- MK3S+ -> MK3.5 Upgrade (249 USD / 279 EUR – VAT incl.): contains the xBuddy board and new LCD, gives your MK3 the new 32-bit electronics, new connectivity options, Prusa Connect support, a new LCD screen and also Input Shaper and Pressure Advance for high-speed printing. Nextruder is not included. The complete contents of the upgrade package are described in our e-shop.
- MK3S+ -> MK3.9 Upgrade (499 USD / 549 EUR – VAT incl.): contains everything from the MK4 except for the X/Y/Z motors (Nextruder motor is included). You will reuse the frame, PSU and motors from your MK3S+. And if you want, you can additionally buy the new precise MK4 motors (eliminate Vertical Fine Artifacts, 0.9° per step) and thus complete the full upgrade to MK4 later.
- MK3S+ -> MK4 Upgrade (589 USD / 649 EUR – VAT incl.): this is the full upgrade that also contains the MK4’s new X/Y precise motors (400 steps, 0.9°per step). It’s the most expensive of all three, but last time you voiced your interest in a full MK2->MK3 upgrade pretty strongly, so we decided to give you a full MK4 upgrade as well. 🙂
Just to explain the difference between the MK3.9 and MK4 upgrade packages a bit more: the only difference is in the stepper motors. The MK4 uses higher-precision stepper motors that help eliminate VFA (Vertical Fine Artifacts) – these are tiny surface artifacts that are visible if you closely inspect a printed object. In other words, the motors in the full MK4 upgrade are the cherry on top – if you’re chasing the highest possible level of quality, they will come in handy. But the MK3.9 upgrade is very close to that.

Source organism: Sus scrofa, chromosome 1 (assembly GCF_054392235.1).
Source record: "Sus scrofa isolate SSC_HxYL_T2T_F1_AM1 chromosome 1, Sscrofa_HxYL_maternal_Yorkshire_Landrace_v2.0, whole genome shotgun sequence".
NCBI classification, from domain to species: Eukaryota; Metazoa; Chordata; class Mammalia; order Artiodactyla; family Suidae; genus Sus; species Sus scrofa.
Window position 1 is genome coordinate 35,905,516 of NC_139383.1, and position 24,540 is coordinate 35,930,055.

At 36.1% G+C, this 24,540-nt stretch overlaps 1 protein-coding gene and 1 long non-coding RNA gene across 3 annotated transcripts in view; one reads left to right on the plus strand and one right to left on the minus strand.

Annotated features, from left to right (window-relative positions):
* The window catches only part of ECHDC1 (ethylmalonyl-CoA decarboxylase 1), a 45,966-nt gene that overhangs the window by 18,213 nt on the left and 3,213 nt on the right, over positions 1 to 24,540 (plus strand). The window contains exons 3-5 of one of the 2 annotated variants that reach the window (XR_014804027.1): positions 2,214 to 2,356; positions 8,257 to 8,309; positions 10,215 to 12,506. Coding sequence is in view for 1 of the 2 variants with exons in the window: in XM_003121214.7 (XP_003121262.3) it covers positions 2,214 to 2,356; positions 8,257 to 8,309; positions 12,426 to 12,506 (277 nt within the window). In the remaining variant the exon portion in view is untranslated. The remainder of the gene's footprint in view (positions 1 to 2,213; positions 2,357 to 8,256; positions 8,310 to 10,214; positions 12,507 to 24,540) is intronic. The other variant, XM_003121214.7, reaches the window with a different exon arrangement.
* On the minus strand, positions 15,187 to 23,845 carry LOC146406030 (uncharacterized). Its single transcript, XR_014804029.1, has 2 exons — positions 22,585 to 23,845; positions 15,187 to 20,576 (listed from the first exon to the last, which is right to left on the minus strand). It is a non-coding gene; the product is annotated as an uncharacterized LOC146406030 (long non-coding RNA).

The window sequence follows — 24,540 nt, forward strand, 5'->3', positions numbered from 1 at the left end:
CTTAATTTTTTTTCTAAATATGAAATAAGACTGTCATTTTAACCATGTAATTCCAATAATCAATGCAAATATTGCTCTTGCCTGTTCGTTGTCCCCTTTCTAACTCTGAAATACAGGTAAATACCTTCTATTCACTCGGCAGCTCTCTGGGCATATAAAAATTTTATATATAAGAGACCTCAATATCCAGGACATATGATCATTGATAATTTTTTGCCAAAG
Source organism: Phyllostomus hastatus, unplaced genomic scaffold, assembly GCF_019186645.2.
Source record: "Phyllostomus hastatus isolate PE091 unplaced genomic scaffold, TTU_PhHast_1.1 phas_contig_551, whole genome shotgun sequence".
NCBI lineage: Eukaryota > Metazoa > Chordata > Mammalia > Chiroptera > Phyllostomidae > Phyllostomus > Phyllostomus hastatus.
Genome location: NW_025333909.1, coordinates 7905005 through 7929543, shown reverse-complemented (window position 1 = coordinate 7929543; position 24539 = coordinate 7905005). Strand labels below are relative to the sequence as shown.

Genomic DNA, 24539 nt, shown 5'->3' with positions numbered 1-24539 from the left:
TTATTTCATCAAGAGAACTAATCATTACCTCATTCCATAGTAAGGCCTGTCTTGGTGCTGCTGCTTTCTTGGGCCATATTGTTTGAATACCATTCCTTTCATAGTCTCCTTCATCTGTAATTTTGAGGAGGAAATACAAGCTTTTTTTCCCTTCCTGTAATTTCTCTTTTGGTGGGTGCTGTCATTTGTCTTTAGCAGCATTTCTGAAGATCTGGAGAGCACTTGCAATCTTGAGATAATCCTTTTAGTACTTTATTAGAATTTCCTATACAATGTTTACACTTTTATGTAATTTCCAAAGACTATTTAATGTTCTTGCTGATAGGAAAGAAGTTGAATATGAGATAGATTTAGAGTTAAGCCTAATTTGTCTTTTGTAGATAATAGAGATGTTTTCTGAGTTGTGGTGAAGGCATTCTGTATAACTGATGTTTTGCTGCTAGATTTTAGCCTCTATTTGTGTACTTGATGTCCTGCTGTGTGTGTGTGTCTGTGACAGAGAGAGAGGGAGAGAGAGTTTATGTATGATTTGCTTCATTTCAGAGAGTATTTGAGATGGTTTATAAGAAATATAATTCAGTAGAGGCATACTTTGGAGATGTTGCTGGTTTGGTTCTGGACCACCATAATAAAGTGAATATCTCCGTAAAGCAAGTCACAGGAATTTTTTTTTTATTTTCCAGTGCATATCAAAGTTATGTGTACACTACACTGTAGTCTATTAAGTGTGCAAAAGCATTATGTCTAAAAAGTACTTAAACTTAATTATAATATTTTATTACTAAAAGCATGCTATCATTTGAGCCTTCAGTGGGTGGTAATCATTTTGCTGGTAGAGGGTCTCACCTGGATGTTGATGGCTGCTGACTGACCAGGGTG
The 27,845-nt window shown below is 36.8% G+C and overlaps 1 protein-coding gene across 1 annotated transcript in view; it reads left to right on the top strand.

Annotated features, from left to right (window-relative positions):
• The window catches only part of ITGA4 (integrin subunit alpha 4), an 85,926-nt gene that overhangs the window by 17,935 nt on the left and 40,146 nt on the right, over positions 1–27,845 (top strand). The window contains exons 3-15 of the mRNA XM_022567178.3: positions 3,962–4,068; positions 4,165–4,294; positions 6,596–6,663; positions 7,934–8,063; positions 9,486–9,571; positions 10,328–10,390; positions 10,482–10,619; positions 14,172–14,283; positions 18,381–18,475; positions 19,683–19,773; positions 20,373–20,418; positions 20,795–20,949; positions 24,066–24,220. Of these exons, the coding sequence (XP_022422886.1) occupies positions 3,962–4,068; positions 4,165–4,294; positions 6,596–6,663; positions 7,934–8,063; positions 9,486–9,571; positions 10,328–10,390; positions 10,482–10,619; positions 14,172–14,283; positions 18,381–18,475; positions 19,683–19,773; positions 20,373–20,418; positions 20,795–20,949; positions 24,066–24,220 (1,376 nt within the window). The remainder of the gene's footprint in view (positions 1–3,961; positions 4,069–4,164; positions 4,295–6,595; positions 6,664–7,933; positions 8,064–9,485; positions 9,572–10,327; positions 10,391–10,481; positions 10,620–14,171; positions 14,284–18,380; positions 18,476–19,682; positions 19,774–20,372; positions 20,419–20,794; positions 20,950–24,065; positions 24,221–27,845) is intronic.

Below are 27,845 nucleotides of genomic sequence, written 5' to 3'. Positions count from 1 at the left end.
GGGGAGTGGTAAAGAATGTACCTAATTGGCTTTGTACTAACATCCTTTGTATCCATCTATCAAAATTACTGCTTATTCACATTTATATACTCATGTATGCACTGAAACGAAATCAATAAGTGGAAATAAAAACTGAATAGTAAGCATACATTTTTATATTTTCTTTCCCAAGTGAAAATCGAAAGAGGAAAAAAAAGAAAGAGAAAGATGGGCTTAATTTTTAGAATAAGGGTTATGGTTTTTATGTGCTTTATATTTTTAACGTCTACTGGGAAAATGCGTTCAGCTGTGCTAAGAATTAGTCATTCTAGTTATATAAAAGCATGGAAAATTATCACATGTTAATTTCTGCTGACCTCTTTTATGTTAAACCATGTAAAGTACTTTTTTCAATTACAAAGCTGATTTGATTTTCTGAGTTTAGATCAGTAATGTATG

Check the Shipping FAQ at the end of this article if you have any questions regarding existing MK3S+ orders, upgrades, order updates, etc.
As usual, we’ll update the shipping table in the upcoming weeks once the production stabilizes.
Now, if you’re ready, let’s take a closer look at the hardware!
Hardware in detail
As I already mentioned, the MK4 may look similar to the MK3S+, but we made an incredible number of changes under the hood. Here is a detailed description of the main things we’ve changed and added.
32-bit xBuddy board
It’s time to say goodbye to the good old EINSY RAMBo. It’s been a great piece of hardware and our firmware devs managed to squeeze out unbelievable things from it – such as the recent Thermal Model Protection system.
As you can probably imagine, the new 32-bit board gives us a plethora of new options. 🙂 The entire board was designed, manufactured, and tested in-house. We took everything we learned on the EINSY, brought it to the xBuddy, and added a lot of new features. Our main priority is, as always, safety and reliability. To give you an idea of what xBuddy is capable of: